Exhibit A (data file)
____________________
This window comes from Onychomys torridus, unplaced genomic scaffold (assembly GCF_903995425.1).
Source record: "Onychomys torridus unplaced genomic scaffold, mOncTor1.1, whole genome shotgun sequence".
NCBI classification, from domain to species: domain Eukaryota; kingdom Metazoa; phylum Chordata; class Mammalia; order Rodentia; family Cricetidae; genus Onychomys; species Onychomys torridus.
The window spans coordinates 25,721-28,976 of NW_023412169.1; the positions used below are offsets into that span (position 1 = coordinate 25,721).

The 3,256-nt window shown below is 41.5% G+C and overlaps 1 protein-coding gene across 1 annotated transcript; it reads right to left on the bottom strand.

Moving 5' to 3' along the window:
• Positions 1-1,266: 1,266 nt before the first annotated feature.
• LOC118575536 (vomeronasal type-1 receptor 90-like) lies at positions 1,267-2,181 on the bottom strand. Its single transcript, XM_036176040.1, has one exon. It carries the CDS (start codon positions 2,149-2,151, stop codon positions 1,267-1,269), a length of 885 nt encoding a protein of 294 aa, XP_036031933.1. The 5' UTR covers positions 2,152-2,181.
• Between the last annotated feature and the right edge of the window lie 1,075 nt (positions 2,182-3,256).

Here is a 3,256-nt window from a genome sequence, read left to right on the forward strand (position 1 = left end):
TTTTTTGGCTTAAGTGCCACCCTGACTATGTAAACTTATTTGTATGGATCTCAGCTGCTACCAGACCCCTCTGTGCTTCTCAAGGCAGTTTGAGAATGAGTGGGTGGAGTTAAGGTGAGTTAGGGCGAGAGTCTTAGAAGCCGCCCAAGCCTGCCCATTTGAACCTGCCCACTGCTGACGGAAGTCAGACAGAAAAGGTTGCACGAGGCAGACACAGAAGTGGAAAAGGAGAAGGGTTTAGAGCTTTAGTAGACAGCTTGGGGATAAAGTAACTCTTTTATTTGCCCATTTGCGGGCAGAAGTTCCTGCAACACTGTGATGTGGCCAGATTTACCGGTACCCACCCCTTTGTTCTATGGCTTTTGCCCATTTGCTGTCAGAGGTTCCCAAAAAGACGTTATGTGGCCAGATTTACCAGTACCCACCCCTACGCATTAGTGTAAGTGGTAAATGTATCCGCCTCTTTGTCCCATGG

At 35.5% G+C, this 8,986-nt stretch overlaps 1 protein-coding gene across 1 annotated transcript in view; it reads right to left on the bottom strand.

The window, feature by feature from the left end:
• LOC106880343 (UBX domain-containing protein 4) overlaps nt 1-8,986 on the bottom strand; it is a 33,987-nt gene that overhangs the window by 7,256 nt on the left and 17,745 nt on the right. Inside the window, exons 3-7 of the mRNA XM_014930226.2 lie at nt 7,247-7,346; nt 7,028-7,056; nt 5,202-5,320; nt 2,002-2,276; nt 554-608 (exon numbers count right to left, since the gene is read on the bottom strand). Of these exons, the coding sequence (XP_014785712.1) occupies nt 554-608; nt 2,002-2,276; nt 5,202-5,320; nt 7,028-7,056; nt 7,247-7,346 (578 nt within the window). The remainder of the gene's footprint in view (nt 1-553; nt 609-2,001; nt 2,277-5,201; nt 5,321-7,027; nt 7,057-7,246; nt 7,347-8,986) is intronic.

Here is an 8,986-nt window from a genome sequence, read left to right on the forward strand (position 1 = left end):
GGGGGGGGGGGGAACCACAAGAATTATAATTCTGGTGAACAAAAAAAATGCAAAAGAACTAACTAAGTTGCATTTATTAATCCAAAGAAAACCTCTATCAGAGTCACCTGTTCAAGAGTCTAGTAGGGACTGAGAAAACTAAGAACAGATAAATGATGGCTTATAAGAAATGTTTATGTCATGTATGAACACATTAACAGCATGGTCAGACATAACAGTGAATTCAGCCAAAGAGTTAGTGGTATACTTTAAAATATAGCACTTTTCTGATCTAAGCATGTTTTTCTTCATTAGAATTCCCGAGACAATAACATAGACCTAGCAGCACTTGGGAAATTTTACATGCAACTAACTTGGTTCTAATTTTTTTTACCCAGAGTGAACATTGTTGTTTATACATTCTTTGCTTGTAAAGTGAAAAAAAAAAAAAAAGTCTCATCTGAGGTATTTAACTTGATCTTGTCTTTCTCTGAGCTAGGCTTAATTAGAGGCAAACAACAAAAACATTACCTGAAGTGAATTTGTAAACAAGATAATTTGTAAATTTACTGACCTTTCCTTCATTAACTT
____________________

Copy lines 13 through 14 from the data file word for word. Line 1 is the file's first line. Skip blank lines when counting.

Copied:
The window, feature by feature from the left end:
• LOC106880343 (UBX domain-containing protein 4) overlaps nt 1-8,986 on the bottom strand; it is a 33,987-nt gene that overhangs the window by 7,256 nt on the left and 17,745 nt on the right. Inside the window, exons 3-7 of the mRNA XM_014930226.2 lie at nt 7,247-7,346; nt 7,028-7,056; nt 5,202-5,320; nt 2,002-2,276; nt 554-608 (exon numbers count right to left, since the gene is read on the bottom strand). Of these exons, the coding sequence (XP_014785712.1) occupies nt 554-608; nt 2,002-2,276; nt 5,202-5,320; nt 7,028-7,056; nt 7,247-7,346 (578 nt within the window). The remainder of the gene's footprint in view (nt 1-553; nt 609-2,001; nt 2,277-5,201; nt 5,321-7,027; nt 7,057-7,246; nt 7,347-8,986) is intronic.